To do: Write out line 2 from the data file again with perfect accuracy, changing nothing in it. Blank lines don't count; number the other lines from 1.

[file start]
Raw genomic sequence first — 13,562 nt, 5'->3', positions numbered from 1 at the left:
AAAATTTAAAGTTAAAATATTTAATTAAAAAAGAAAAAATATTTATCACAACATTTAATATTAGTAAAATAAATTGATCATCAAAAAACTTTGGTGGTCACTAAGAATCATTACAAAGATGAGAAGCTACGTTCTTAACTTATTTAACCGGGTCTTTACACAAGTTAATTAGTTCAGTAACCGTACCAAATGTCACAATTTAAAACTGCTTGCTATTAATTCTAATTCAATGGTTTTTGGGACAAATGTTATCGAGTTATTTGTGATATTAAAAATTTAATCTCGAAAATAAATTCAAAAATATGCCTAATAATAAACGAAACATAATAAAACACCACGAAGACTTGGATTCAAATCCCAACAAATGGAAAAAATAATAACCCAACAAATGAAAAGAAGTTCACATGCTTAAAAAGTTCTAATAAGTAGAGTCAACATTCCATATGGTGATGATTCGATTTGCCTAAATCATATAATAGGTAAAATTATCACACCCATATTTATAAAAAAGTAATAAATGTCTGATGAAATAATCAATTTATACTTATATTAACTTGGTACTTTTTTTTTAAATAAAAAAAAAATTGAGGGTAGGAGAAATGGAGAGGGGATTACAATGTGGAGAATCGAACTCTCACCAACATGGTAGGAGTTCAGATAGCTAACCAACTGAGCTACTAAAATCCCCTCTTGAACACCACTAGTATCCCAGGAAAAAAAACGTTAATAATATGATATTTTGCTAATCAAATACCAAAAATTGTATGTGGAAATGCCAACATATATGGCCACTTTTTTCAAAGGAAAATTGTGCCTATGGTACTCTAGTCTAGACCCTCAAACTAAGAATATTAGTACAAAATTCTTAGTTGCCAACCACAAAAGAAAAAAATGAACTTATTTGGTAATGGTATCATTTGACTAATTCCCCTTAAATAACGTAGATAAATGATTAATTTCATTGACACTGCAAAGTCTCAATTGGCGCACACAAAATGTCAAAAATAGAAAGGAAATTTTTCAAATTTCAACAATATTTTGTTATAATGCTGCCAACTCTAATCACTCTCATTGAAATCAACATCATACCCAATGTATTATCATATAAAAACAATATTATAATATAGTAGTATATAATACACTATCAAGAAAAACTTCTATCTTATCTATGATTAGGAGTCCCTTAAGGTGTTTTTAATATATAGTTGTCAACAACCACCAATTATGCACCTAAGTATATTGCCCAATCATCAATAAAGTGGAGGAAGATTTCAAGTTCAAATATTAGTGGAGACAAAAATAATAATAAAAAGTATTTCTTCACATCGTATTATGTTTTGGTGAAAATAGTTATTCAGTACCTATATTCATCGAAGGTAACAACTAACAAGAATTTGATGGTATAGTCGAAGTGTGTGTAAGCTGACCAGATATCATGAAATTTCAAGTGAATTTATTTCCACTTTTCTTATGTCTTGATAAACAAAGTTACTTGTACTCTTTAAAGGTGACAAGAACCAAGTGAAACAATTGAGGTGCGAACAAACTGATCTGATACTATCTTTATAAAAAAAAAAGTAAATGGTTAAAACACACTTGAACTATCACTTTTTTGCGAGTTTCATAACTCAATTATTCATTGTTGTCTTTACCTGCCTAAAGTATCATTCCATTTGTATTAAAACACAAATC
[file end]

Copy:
AAAATTTAAAGTTAAAATATTTAATTAAAAAAGAAAAAATATTTATCACAACATTTAATATTAGTAAAATAAATTGATCATCAAAAAACTTTGGTGGTCACTAAGAATCATTACAAAGATGAGAAGCTACGTTCTTAACTTATTTAACCGGGTCTTTACACAAGTTAATTAGTTCAGTAACCGTACCAAATGTCACAATTTAAAACTGCTTGCTATTAATTCTAATTCAATGGTTTTTGGGACAAATGTTATCGAGTTATTTGTGATATTAAAAATTTAATCTCGAAAATAAATTCAAAAATATGCCTAATAATAAACGAAACATAATAAAACACCACGAAGACTTGGATTCAAATCCCAACAAATGGAAAAAATAATAACCCAACAAATGAAAAGAAGTTCACATGCTTAAAAAGTTCTAATAAGTAGAGTCAACATTCCATATGGTGATGATTCGATTTGCCTAAATCATATAATAGGTAAAATTATCACACCCATATTTATAAAAAAGTAATAAATGTCTGATGAAATAATCAATTTATACTTATATTAACTTGGTACTTTTTTTTTAAATAAAAAAAAAATTGAGGGTAGGAGAAATGGAGAGGGGATTACAATGTGGAGAATCGAACTCTCACCAACATGGTAGGAGTTCAGATAGCTAACCAACTGAGCTACTAAAATCCCCTCTTGAACACCACTAGTATCCCAGGAAAAAAAACGTTAATAATATGATATTTTGCTAATCAAATACCAAAAATTGTATGTGGAAATGCCAACATATATGGCCACTTTTTTCAAAGGAAAATTGTGCCTATGGTACTCTAGTCTAGACCCTCAAACTAAGAATATTAGTACAAAATTCTTAGTTGCCAACCACAAAAGAAAAAAATGAACTTATTTGGTAATGGTATCATTTGACTAATTCCCCTTAAATAACGTAGATAAATGATTAATTTCATTGACACTGCAAAGTCTCAATTGGCGCACACAAAATGTCAAAAATAGAAAGGAAATTTTTCAAATTTCAACAATATTTTGTTATAATGCTGCCAACTCTAATCACTCTCATTGAAATCAACATCATACCCAATGTATTATCATATAAAAACAATATTATAATATAGTAGTATATAATACACTATCAAGAAAAACTTCTATCTTATCTATGATTAGGAGTCCCTTAAGGTGTTTTTAATATATAGTTGTCAACAACCACCAATTATGCACCTAAGTATATTGCCCAATCATCAATAAAGTGGAGGAAGATTTCAAGTTCAAATATTAGTGGAGACAAAAATAATAATAAAAAGTATTTCTTCACATCGTATTATGTTTTGGTGAAAATAGTTATTCAGTACCTATATTCATCGAAGGTAACAACTAACAAGAATTTGATGGTATAGTCGAAGTGTGTGTAAGCTGACCAGATATCATGAAATTTCAAGTGAATTTATTTCCACTTTTCTTATGTCTTGATAAACAAAGTTACTTGTACTCTTTAAAGGTGACAAGAACCAAGTGAAACAATTGAGGTGCGAACAAACTGATCTGATACTATCTTTATAAAAAAAAAAGTAAATGGTTAAAACACACTTGAACTATCACTTTTTTGCGAGTTTCATAACTCAATTATTCATTGTTGTCTTTACCTGCCTAAAGTATCATTCCATTTGTATTAAAACACAAATC